Wednesday, March 10, 2010

CCA Debrief

We day 1 of our 2 day CCA debrief sessions yesterday.  The session was facilitated by David, Colleen and Kati from the CCA.  We didn’t talk about reverse culture shock; rather, we discussed some logistics and shared stories with each other.  I am really pleased with yesterday’s session for a couple of reasons.  When I came back from my trip last year, I ended up going to work the next day and didn’t have time to digest the things that I had experienced on my trip.  I had so many stories I wanted to tell, yet I couldn’t seem to piece them together in a meaningful way to share them with friends and family.  Yesterday, we shared our stories and pictures with each other, and David (who is the Manager of Publications and Media Relations with the CCA) helped us piece our stories together.  Again, I’m really pleased with yesterday’s session and I hope I’ll be able to communicate some clear stories to people upon my return. 

I presented three pictures yesterday; two of which I took of the children playing with their soccer balls and toys in the Dilonde orphanage.  I find myself coming back to these photos almost every day – this one, in particular. 

Shortly after I took the picture, I set my camera down and motioned to him to throw the football to me.  After a while, he threw it, and I tossed it back to him.  He caught it in a fit of giggles and ran to a group of his buddies cheering and laughing.  It really was a cool experience.  I keep coming back to this photo and questioning how this child could possibly be so happy playing with a simple football.  I wish I knew more about this child.  I wish I knew his name.  I wish I knew his family.  I wish I knew his story.  With the information that was communicated to us at the orphanage, I can speculate as to what his story might look like.  As he is in an orphanage, his parents are likely deceased or have abandoned him.  He receives one meal a day from the orphanage; clearly not a healthy portion of food, but enough to get by.  So how is it that he could be so happy?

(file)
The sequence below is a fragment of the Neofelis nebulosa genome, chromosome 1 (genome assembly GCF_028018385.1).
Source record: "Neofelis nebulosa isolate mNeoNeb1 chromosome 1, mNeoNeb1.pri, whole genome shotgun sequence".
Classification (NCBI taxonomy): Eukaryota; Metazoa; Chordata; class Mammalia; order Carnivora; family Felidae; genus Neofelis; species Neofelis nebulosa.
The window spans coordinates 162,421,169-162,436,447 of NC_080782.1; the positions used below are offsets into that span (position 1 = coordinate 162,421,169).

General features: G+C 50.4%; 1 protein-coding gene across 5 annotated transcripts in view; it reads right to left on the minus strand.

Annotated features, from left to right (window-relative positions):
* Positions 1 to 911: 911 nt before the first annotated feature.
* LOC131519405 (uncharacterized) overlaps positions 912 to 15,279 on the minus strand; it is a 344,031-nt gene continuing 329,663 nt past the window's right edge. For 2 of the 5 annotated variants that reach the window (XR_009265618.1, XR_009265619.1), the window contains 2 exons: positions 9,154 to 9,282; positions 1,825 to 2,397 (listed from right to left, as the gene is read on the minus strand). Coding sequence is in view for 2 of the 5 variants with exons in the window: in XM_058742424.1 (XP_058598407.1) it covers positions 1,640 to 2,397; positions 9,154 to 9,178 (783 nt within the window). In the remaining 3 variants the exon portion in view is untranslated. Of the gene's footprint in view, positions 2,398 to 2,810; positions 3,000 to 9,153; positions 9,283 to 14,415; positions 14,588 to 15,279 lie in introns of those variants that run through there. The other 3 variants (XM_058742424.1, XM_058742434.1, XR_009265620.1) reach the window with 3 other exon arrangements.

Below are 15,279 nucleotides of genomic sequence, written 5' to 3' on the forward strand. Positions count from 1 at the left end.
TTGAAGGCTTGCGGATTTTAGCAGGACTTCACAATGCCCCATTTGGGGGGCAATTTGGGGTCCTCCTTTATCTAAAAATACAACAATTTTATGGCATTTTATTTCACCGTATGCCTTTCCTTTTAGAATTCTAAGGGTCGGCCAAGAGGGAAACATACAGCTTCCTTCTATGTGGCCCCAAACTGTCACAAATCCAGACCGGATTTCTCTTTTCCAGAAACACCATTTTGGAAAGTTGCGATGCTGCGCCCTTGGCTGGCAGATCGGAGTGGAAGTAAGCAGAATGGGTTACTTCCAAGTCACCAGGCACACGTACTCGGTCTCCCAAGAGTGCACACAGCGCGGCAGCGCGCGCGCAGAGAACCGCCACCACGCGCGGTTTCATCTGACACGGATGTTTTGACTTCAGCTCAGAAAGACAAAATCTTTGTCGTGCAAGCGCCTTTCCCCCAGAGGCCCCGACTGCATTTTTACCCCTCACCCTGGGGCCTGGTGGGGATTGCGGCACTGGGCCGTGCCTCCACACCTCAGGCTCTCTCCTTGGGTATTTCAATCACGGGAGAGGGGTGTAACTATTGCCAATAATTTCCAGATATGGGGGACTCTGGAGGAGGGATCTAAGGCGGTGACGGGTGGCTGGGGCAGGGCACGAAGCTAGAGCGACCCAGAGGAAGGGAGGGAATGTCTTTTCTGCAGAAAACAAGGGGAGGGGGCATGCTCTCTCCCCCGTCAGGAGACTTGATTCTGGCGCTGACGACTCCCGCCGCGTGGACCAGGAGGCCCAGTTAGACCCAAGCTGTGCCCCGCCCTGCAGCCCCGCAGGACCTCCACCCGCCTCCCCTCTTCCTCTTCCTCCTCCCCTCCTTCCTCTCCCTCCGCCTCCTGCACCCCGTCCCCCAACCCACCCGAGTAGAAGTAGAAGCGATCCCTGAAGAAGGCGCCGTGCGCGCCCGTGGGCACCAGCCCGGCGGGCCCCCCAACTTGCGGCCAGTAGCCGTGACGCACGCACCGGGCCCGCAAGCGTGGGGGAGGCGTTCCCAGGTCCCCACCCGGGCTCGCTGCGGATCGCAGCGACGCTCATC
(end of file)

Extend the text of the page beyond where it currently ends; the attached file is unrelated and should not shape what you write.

I brought this up last night with Brad, Bruce, Charlie, Dennis and Paul.  I asked them all how they thought the Malawian people can be so genuinely happy, given various factors that would seem to challenge such happiness (ie: living conditions, poverty, disease, etc.).  There seemed to be two or three common themes that arose:  Faith and Family being the top two.  There really is a sense of family in Malawi, which I absolutely love!  I recall asking Davison (from Dwangwa) about his family last year.  He listed off his immediate family and moved on to list off his extended family and friends.  While my definition of family likely ends at my grandparents, Davison’s definition went far beyond that!  In Canada, we have so many things to distract us from interacting with each other at a personal level (ie: TV, internet, movies, blogs, etc.) that many of us have abandoned that method altogether.   Technology has evolved to the extent that when we do decide to communicate and interact with each other, we more often than not settle for sending a Facebook message, email or a text message which at the best of times comes across directly and to the point, lacking emotion and meaning.